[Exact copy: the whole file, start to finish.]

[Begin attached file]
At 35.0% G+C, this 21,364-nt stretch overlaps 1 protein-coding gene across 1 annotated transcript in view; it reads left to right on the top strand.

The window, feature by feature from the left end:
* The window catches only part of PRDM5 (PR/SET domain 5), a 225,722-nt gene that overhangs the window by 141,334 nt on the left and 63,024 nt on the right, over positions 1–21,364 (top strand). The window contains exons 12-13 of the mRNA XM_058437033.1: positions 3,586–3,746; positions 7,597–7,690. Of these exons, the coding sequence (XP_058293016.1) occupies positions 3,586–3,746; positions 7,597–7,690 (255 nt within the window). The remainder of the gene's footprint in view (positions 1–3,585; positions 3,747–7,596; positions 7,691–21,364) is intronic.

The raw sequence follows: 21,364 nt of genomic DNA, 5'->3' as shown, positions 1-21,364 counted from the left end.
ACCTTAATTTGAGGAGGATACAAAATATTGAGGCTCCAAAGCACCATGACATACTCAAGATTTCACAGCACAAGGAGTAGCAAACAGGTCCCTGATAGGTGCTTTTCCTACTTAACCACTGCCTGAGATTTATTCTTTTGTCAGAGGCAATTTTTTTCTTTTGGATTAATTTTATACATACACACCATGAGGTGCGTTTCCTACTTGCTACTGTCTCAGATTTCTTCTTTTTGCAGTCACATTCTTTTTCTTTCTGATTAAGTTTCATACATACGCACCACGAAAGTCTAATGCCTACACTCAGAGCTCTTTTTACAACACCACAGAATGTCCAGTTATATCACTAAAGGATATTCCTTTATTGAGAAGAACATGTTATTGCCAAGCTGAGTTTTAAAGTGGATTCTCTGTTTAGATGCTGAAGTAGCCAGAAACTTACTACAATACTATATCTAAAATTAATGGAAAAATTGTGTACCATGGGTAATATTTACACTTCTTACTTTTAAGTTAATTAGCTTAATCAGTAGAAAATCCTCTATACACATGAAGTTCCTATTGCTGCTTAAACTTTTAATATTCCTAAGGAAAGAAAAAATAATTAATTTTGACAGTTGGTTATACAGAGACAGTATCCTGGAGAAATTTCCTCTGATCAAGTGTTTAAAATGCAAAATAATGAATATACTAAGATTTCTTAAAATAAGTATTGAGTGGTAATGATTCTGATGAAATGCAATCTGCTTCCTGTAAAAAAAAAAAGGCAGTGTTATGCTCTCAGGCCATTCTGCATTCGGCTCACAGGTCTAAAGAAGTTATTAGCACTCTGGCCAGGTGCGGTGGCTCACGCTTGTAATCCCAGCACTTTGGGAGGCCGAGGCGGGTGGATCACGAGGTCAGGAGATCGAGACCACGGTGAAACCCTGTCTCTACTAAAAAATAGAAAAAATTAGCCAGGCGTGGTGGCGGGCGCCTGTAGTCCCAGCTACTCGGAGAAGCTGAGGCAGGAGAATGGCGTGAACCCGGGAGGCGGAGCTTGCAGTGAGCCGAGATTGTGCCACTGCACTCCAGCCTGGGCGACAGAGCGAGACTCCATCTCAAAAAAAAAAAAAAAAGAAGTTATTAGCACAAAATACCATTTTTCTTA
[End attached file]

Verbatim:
At 35.0% G+C, this 21,364-nt stretch overlaps 1 protein-coding gene across 1 annotated transcript in view; it reads left to right on the top strand.

The window, feature by feature from the left end:
* The window catches only part of PRDM5 (PR/SET domain 5), a 225,722-nt gene that overhangs the window by 141,334 nt on the left and 63,024 nt on the right, over positions 1–21,364 (top strand). The window contains exons 12-13 of the mRNA XM_058437033.1: positions 3,586–3,746; positions 7,597–7,690. Of these exons, the coding sequence (XP_058293016.1) occupies positions 3,586–3,746; positions 7,597–7,690 (255 nt within the window). The remainder of the gene's footprint in view (positions 1–3,585; positions 3,747–7,596; positions 7,691–21,364) is intronic.

The raw sequence follows: 21,364 nt of genomic DNA, 5'->3' as shown, positions 1-21,364 counted from the left end.
ACCTTAATTTGAGGAGGATACAAAATATTGAGGCTCCAAAGCACCATGACATACTCAAGATTTCACAGCACAAGGAGTAGCAAACAGGTCCCTGATAGGTGCTTTTCCTACTTAACCACTGCCTGAGATTTATTCTTTTGTCAGAGGCAATTTTTTTCTTTTGGATTAATTTTATACATACACACCATGAGGTGCGTTTCCTACTTGCTACTGTCTCAGATTTCTTCTTTTTGCAGTCACATTCTTTTTCTTTCTGATTAAGTTTCATACATACGCACCACGAAAGTCTAATGCCTACACTCAGAGCTCTTTTTACAACACCACAGAATGTCCAGTTATATCACTAAAGGATATTCCTTTATTGAGAAGAACATGTTATTGCCAAGCTGAGTTTTAAAGTGGATTCTCTGTTTAGATGCTGAAGTAGCCAGAAACTTACTACAATACTATATCTAAAATTAATGGAAAAATTGTGTACCATGGGTAATATTTACACTTCTTACTTTTAAGTTAATTAGCTTAATCAGTAGAAAATCCTCTATACACATGAAGTTCCTATTGCTGCTTAAACTTTTAATATTCCTAAGGAAAGAAAAAATAATTAATTTTGACAGTTGGTTATACAGAGACAGTATCCTGGAGAAATTTCCTCTGATCAAGTGTTTAAAATGCAAAATAATGAATATACTAAGATTTCTTAAAATAAGTATTGAGTGGTAATGATTCTGATGAAATGCAATCTGCTTCCTGTAAAAAAAAAAAGGCAGTGTTATGCTCTCAGGCCATTCTGCATTCGGCTCACAGGTCTAAAGAAGTTATTAGCACTCTGGCCAGGTGCGGTGGCTCACGCTTGTAATCCCAGCACTTTGGGAGGCCGAGGCGGGTGGATCACGAGGTCAGGAGATCGAGACCACGGTGAAACCCTGTCTCTACTAAAAAATAGAAAAAATTAGCCAGGCGTGGTGGCGGGCGCCTGTAGTCCCAGCTACTCGGAGAAGCTGAGGCAGGAGAATGGCGTGAACCCGGGAGGCGGAGCTTGCAGTGAGCCGAGATTGTGCCACTGCACTCCAGCCTGGGCGACAGAGCGAGACTCCATCTCAAAAAAAAAAAAAAAAGAAGTTATTAGCACAAAATACCATTTTTCTTA